Monday, December 16, 2013

the book meme

There’s a book meme going around Facebook these days, which I’ve followed with a bit of interest, but haven’t yet chimed in on: something like “name 10 books that have stuck with you [which means a lot of folks have listed things they’ve read in their childhood]; don’t give it too much thought [an attempt to try to stem second-guessing – is this book highbrow enough, does this one make me look like an idiot?]; tag 10 people [no way I’m doing that].”

Anyway, I’ve seen responses to the meme enough times that I can’t fulfill the “don’t give it too much thought” requirement; yes, I’ve thought a bit about what books made (or twisted) me into who I am. And I’ve tried to separate out things that I’ve read over and over and over, but which didn’t really sink in on the first reading (Ulysses, for instance, which I didn’t really “get” when I read it at 16, but by god have gotten in the dozen or more readings since), and things which I’ve come to over the last 20 years or so.

So here, in no particular order:

William Shakespeare, Macbeth  – and a lot of other plays, which I must have started reading in 3rd grade or so, first the Classics Illustrated redactions, then the whole plays, following along with Old Vic recordings. Only now, thinking back, do I realize how much Shakespeare opened up the possibilities of the language to me.

William Blake, Songs of Innocence and Experience – probably the first books of poetry I ever read on my own, after Dr. Seuss.

L. Du Garde Peach, Oliver Cromwell (A Ladybird Book) – my parents bought me this wee hardback, sumptuously illustrated in alternate color pages, on a trip to London when I was maybe 9. I blame it for my 4-decades'-long obsession with the English Revolution and all things Puritan. (Rereading it for the first time in many years, I'm surprised to find it a pretty balanced overview – no whitewashing Drogheda, for instance.)

TS Eliot, The Waste Land – I read this sometime in high school, after a teacher described it as "incomprehensible"; yes, I was that kind of cocksure, jackass hs student, who wanted to comprehend the incomprehensible; suffice it to say that no, I didn't understand the poem; but by god it stuck.

Michael Moorcock, The Cornelius Chronicles – I had already read bales of MM's trashy sword & sorcery novels when I bought the fat Avon paperback of his 4 Cornelius novels, but they sure didn't prepare me for the radical narrative disjunctions of the last 2 of those books, The English Assassin and The Condition of Muzak. But MM's narrative techniques primed me for disjunction in modernist poetry and postwar prose more than anything else I read in my teens.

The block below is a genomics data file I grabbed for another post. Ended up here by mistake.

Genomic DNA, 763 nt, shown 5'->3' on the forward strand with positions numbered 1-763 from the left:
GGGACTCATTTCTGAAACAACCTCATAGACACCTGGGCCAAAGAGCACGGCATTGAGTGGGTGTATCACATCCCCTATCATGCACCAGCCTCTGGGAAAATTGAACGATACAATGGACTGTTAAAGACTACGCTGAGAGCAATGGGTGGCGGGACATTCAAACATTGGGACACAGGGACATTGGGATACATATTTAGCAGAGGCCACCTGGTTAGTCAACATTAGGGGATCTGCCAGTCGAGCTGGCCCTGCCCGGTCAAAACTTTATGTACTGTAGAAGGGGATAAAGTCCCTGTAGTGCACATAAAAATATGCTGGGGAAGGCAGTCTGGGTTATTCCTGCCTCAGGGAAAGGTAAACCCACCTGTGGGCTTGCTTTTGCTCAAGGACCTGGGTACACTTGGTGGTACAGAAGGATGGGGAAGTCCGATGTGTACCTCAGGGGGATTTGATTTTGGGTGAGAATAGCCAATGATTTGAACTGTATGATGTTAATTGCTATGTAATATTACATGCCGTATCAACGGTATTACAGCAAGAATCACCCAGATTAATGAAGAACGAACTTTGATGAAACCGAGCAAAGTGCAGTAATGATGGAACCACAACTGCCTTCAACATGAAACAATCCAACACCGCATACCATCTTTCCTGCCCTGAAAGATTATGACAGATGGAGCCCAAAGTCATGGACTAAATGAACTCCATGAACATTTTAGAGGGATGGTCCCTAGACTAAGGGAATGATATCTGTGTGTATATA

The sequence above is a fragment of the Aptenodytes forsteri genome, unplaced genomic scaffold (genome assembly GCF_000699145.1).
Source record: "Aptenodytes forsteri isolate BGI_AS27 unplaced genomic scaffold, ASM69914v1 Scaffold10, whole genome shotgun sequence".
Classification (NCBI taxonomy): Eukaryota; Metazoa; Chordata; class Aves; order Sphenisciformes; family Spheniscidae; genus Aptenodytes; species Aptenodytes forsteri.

JRR Tolkien, The Lord of the Rings – okay, I didn't actually read these the first time through: my dad read them to me. That is, until about 3 chapters into Return of the King, when he had to forgo bedtime reading sessions for a stretch; I couldn't wait, so I soldiered thru the worst of Tolkien's high-falutin Maloryisms to finish the book myself. And it stuck.

Madeleine L’Engle, A Wrinkle in Time – who knows how many times I read this book? It taught me that it was okay to think, okay not to be cool, okay to be a "geek."

HP Lovecraft, The Lurking Fear and Other Stories – I can't say this one "influenced" me in any way besides depriving me of a lot of sleep, shivering in anxiety at every ambient noise.

Guy Davenport, The Geography of the Imagination – now we're getting into college; Tom Gardner lent me this one. For better or worse, it's probably shaped my life. At the very least, it taught me that expository prose could be a pleasure, rather than just an instrument.

Ronald Johnson, The Book of the Green Man – of course I came to Johnson by way of Davenport; everybody does, right? And if my student poems sounded like a cross between Johnson and Davenport's Flowers & Leaves – well, one can do a lot worse for beginners' models.


John Wilkinson said...

Re Ronald Johnson – no, not everyone does come through Davenport. I came to The Book of the Green Man via Thomas A. Clark, and continue to find Davenport's prose unbearably mannered. Clark's Jargon books are worth looking out as examples of textual mining; his work deserves more attention altogether (perhaps in Intricate Thicket).

Mark Scroggins said...

No, of course not -- but it seemed that way, back when I was first reading him, through whatever conjunction of circumstances. I know Clark's Ruskin Notebook, and one or two other small things, but haven't read much of him; thanks for the tip. Alas, Intricate Thicket's contents are by this point pretty much set. Maybe I'll live to collect another volume.